Eldo Meyer has some pretty impressive trophies in his Gerald area home.
There are 22 different species of big game, and other hunt prizes, that Meyer killed during his travels.
Meyer has traveled to New Zealand, Australia, Africa and closer to home in Canada, where he has hunted.
The avid turkey hunter also has been across the country on hunting tours.
Each of Meyer’s trips have been with his wife of more than 40 years, Janet, and friends Lyndon and Janice Ruediger, of the Hermann area.
Eldo and Janet have two children and three grandchildren.
Their first trip was taken in 2006, just days after Meyer retired from the Department of Defense. It was a hunt in Namibia, Africa, purchased at the National Wild Turkey Federation (NWTF) national convention.
“I took five animals in that hunt,” Meyer said.
He noted that his friend Lyndon killed six animals.
Two years later, the couples purchased another trip during a local NWTF event and traveled to New Zealand.
They don’t just hunt on the tripes, Meyer said, but tour the area.
“We kind of went all over the place,” he said about his New Zealand Trip.
It is the experiences and the sites that are just as memorable as the hunts, Meyer explained.
Meyer said during a 2010 trip to Australia, he and his friend were the only two hunters on a 6-million acre hunting ranch.
He added that they flew into the ranch on a gravel runway and traveled 16 miles to camp.
“The road was just where something drove through the woods,” he said. “At that point we were 400 miles from the closest paved road.”
Meyer said they drove through wilderness looking for the prize that trip, an Asian water buffalo — and they saw many, but they were looking for a large animal.
“It was rough. We were just bouncing all over the place,” he said. “We saw hundreds of water buffalo, but we were looking for one that (the horns) was over 100 inches.”
Meyer described the trip as “amazing.”
“We were miles and miles away from civilization,” he said, then, in the middle of the weeds, we saw a regular cat — we never knew what was going to happen.”
While in Australia, the Meyers and Ruedigers toured the coastal area.
In 2012, Meyer and Ruediger took a second trip to Africa, this time they hunted on Limpopo.
Again, Meyer killed five animals and his friend killed six.
It isn’t just the hunts that Meyer enjoys about the trips.
During this trip to Africa, they went to Kruger National Park.
“We saw animals of every description,” Meyer said.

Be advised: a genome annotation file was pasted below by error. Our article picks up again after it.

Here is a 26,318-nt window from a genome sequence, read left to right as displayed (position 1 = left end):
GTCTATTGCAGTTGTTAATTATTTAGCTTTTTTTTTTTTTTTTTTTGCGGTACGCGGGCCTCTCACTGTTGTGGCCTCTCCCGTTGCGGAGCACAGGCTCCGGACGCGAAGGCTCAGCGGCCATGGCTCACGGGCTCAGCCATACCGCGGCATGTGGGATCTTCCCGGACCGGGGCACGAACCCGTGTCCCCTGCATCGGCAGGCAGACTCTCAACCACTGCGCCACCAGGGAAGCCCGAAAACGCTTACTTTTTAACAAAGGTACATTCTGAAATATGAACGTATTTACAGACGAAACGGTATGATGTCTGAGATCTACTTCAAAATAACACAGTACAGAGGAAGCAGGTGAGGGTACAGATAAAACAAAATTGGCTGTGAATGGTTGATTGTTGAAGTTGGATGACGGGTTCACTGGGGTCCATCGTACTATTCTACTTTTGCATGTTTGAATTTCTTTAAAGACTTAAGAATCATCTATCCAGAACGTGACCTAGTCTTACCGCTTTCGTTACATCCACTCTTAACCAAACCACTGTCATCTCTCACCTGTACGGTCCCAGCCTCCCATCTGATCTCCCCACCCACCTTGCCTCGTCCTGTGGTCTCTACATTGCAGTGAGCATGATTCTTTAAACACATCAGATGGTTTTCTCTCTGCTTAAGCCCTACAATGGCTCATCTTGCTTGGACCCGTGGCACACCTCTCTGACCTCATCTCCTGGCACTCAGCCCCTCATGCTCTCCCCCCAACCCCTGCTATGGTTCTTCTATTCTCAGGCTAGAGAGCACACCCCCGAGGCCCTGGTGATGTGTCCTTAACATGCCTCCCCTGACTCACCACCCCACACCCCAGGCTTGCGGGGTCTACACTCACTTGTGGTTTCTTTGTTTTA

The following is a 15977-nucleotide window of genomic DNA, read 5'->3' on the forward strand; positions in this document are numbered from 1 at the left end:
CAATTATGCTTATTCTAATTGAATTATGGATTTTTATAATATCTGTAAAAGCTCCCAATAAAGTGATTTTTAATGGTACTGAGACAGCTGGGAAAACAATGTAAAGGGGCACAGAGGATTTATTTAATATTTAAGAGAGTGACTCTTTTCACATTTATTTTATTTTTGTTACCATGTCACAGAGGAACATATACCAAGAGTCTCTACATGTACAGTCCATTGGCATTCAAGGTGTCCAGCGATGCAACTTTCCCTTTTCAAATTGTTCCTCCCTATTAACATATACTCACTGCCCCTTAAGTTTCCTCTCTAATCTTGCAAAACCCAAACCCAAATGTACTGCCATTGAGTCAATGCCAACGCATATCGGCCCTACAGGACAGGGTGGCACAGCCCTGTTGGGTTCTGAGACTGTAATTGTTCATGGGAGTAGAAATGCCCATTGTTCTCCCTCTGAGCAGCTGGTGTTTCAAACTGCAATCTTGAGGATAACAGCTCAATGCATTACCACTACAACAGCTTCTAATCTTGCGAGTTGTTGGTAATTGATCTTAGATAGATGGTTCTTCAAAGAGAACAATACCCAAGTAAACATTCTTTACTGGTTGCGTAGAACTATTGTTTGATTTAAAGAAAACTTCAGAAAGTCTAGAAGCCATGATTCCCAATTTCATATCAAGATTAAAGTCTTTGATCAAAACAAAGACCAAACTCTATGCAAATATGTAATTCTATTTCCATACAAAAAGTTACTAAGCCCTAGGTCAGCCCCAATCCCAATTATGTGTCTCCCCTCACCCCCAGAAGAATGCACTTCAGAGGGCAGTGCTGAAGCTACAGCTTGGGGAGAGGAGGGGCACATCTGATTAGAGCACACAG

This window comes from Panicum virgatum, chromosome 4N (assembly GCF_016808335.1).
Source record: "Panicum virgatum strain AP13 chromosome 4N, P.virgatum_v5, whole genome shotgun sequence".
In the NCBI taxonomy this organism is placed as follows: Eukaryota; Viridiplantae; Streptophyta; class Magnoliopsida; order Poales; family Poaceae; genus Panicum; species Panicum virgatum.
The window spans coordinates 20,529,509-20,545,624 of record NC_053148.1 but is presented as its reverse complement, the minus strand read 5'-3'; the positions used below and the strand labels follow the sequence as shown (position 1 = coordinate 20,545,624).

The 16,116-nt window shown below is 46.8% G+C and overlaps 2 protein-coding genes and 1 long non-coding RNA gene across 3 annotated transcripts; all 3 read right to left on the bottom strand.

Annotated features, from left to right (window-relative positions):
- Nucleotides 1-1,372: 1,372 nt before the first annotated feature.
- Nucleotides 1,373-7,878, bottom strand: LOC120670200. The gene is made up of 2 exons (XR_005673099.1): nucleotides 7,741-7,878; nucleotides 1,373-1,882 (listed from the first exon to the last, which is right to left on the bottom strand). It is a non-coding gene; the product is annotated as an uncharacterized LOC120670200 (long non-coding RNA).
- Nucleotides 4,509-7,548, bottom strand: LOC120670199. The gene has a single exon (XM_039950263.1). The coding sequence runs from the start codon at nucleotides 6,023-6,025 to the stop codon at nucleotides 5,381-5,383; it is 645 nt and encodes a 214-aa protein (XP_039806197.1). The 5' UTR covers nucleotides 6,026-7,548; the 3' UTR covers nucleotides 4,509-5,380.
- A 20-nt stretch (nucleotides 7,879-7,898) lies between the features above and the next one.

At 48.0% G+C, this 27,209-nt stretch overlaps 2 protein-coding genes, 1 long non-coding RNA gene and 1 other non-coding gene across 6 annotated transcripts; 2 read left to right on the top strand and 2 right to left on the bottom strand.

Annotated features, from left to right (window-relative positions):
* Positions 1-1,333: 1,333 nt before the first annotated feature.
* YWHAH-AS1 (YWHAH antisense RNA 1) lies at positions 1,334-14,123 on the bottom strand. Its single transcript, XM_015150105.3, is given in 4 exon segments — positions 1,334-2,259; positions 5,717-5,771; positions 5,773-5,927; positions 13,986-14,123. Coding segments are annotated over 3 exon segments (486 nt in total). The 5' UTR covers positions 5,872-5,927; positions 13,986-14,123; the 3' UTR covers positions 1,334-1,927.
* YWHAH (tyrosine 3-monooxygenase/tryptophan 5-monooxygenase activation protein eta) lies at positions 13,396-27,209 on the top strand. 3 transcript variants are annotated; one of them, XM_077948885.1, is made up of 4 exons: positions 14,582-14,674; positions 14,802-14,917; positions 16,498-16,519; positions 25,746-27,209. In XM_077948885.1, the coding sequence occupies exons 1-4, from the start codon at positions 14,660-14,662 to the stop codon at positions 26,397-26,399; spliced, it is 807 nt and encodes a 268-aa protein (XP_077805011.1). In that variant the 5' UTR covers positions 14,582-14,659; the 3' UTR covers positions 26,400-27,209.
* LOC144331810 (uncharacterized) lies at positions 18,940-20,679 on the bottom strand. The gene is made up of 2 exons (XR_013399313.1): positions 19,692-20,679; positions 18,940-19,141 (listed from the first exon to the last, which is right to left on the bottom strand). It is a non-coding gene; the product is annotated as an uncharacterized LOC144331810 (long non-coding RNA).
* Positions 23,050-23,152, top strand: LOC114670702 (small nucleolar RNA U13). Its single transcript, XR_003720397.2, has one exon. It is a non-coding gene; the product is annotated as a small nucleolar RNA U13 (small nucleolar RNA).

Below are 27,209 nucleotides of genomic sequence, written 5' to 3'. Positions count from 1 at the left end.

They saw the “big five” animals, which are elephants, rhinoceroses, leopards, lions and cape buffalos. They also saw a cheetah and monkeys while in Africa, Meyer added.
“We enjoy the other cultures and the people,” Meyer said. “I never once felt threatened. The people take such good care of you.”
He said it is interesting to visit the Third World countries and see the differences in the daily lives of the people.
Meyer said he has watched women in Africa carry large loads of wood on their heads, and in Australia, he watched bushmen perform a traditional show.
Meyer is an avid turkey hunter and has hunted in nine states.
He also completed turkey “grand slams,” which means he has killed the four basic subspecies of turkeys — he did that three different times.
“Turkey hunting is probably my passion,” he said.
Meyer is a member of the Four Rivers Chapter of the NWTF and he served on the state board for 15 years.
He was president of the state organization for four years, and chairman of the state board for four years.
Meyer also has hunted turkeys on the television show “Turkey Country.”
He appeared on the show twice and guided two Olympic athletes during hunts.
Meyer said Olympic shooting team member Haley Dunn and Junior Olympics shooting team member Stacey Schroeder were on the televised hunts.
“They both got their birds and I got one too,” he said.
Also through the NWTF, Meyer has taken part in the Governor’s Youth Turkey Hunt.
He explained that children are taken on hunts and then they go the Governor’s Mansion and have dinner with the governor and first lady.
“It’s quite a thrill, especially if you can get a young kid a turkey,” Meyer said. “There is a lot of satisfaction in that.”
Meyer has been involved with the Owensville Threshers Association since the group began 51 years ago.
“I used to show a lot of tractors and pull in the show,” he said. “I don’t do that anymore.”
He has been involved in many areas of the threshers, but today he is the master of ceremonies for the shows.
“Basically I am the voice of the show,” he said, “but I have been involved in all different parts.”